Of course, to truly return to the 75-year-old Coleman's roots, you'd have to go back to his childhood days when he was a classical pianist making appearances at Carnegie or Town Hall before he was age ten. But in the 1950s he traded Bach for boites and made his living — prior to getting royalty checks from his Broadway shows — with the Cy Coleman Trio in engagements around the country.
His passion for playing got him in trouble with his early lyricist, Carolyn Leigh, who wished he would stay in New York and concentrate on musical theatre (they wrote Wildcat and Little Me). He would split up with Leigh and find smash success with Dorothy Fields, writing the songs for Sweet Charity, which will be revived for Broadway in 2005.
Coleman will relive those pre-Sweet Charity days Oct. 12-23, when he settles into a gig with two side men — Gary Haase (on bass) and Buddy Williams (on drums). The trio represents life as Coleman lived it — performing not just his own jazz waltzes and songs ("Witchcraft," anyone?) but tunes by other writers. Expect "Green Dolphin Street," "But Not for Me," "Comin' Home," "Mean to Me" and more.
The Feinstein's run conjures Coleman's milieu of 40 or more years ago, when he played smoke-filled rooms in Florida, hotels in Detroit and even his own 75-seat 58th Street nightclub, The Playroom, which he ran with partners in the late 1950s. William Holden had his own barstool there, Coleman told Playbill On-Line.
A couple of jazz performance albums from that era have been re-released for CD, but Coleman said he'd like to unearth some others and get them on the market. Why did Coleman stop performing? It's not that people stopped asking, he said. The Emmy-wining, Oscar nominated and Grammy-winning composer grew so busy creating and/or rehearsing musicals, from the film of "Sweet Charity" to Seesaw and beyond (including such unproduced shows as Eleanor, about Mrs. Roosevelt), that it became impractical to accept bookings.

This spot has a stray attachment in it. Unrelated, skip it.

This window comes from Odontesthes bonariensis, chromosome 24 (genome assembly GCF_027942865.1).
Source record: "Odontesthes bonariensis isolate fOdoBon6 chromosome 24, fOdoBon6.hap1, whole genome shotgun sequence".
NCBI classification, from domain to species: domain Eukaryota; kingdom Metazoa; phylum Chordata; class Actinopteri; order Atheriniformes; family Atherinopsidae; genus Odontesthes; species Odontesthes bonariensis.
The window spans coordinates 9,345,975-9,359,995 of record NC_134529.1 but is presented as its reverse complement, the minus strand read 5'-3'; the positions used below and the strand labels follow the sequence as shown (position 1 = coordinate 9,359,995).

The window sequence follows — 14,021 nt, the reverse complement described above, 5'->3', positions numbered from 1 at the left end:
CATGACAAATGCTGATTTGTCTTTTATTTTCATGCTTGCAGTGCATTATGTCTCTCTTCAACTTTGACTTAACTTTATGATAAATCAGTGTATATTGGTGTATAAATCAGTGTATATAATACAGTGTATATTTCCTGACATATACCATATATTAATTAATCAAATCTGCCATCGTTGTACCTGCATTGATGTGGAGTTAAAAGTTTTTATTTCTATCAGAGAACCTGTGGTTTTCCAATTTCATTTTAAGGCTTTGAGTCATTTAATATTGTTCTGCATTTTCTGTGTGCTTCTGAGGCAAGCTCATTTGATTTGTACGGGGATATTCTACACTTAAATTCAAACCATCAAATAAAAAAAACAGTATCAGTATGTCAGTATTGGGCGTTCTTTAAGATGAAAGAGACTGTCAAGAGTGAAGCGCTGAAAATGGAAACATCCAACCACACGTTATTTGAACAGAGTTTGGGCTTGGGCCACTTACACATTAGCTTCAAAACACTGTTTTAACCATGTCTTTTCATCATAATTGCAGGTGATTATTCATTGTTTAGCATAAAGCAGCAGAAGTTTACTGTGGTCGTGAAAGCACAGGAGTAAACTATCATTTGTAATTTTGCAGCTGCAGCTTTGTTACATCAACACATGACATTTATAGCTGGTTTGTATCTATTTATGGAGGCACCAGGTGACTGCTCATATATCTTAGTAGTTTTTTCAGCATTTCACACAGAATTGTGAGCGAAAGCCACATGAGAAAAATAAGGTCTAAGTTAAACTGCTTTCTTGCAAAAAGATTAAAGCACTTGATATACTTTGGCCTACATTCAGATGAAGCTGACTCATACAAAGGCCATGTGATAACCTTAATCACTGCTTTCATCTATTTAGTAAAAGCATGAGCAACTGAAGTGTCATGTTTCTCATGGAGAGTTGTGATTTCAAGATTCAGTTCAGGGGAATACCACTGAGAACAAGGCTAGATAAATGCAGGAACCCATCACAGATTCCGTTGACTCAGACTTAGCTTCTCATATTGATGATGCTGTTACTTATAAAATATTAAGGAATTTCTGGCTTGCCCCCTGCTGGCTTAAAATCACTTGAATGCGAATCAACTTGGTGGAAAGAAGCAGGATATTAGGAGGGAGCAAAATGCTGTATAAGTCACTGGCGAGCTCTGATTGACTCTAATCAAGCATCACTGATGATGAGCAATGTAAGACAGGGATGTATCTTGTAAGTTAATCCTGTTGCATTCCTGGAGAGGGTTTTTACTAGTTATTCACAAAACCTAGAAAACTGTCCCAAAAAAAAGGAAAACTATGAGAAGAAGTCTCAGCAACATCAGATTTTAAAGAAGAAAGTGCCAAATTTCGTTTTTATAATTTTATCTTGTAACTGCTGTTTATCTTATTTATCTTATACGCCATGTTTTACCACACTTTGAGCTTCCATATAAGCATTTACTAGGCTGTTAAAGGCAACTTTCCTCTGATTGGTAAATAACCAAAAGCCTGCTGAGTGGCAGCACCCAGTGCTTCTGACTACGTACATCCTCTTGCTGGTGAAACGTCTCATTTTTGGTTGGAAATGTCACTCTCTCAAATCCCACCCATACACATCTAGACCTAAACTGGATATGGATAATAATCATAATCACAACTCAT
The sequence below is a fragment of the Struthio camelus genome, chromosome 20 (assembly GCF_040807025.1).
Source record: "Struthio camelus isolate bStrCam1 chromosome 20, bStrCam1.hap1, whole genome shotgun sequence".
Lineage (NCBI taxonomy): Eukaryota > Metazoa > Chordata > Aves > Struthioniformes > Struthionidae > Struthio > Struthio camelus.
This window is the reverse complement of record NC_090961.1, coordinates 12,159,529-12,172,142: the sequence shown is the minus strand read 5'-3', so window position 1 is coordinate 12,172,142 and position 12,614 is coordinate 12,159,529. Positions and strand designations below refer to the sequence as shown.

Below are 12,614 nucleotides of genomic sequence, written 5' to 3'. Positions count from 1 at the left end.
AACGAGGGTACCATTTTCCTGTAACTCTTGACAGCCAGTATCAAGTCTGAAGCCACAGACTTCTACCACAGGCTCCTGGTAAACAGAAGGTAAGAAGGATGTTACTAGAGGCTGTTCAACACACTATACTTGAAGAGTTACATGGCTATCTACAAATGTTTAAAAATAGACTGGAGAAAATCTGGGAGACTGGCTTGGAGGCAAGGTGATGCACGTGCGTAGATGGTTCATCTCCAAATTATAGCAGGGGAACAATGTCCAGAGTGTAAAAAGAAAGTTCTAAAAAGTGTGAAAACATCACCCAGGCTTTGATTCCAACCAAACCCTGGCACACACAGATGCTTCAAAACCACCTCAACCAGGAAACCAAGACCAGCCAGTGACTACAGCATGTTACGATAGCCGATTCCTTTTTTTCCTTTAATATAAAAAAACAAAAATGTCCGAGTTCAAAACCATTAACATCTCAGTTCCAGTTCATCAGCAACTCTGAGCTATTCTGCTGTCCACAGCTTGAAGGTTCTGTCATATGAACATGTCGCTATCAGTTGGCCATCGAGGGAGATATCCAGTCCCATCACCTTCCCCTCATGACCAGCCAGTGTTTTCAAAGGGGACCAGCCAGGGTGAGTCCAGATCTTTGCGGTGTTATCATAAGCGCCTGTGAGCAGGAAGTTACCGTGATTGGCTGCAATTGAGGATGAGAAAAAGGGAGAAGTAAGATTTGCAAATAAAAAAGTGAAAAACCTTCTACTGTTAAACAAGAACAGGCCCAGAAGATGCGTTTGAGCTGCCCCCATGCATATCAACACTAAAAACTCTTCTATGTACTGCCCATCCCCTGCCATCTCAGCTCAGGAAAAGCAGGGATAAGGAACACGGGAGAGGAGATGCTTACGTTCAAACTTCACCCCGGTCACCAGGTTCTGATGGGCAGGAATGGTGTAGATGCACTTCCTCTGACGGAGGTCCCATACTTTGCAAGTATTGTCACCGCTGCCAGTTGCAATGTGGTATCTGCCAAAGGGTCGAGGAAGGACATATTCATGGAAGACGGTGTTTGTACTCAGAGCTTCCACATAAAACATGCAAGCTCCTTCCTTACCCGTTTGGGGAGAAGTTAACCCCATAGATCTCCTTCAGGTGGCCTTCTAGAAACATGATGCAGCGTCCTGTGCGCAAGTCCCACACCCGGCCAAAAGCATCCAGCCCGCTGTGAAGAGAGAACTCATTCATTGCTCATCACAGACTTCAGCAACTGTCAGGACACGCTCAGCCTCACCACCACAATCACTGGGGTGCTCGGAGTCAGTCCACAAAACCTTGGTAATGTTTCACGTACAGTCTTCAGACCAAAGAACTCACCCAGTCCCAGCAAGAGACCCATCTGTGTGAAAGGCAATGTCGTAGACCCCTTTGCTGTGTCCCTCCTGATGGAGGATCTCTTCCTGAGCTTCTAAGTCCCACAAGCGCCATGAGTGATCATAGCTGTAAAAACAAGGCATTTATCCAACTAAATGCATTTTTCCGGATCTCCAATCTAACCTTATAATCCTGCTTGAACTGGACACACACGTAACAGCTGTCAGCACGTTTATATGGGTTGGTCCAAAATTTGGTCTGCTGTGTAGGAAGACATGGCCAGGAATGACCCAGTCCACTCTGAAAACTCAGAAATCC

It takes only the briefest time, however, for Coleman to click back into performance mode, he admitted. After all, he was a player before he was a writer, so he's just doing what comes — as Irving Berlin said — naturally.
The Feinstein's gig (with Coleman on piano and vocals) will include some of his classic pop songs as well as his beloved show tunes and material from such forthcoming shows as Like Jazz (with lyrics by Marilyn and Alan Bergman) and Pamela's First Musical (with lyrics by David Zippel).
All shows are at the Regency Hotel, 540 Park Avenue at 61st Street. The Cy Coleman Trio will perform Tuesday through Saturday at 8:30 PM with late shows on Friday and Saturday at 11 PM. All shows have a $60 cover. There is a $40 minimum for early shows and a $30 minimum for late shows. Jackets are suggested but not required.
Feinstein's at the Regency is located at 540 Park Avenue at 61st Street in New York City.
For ticket reservations and club information call (212) 339 4095 visit www.TicketWeb.com.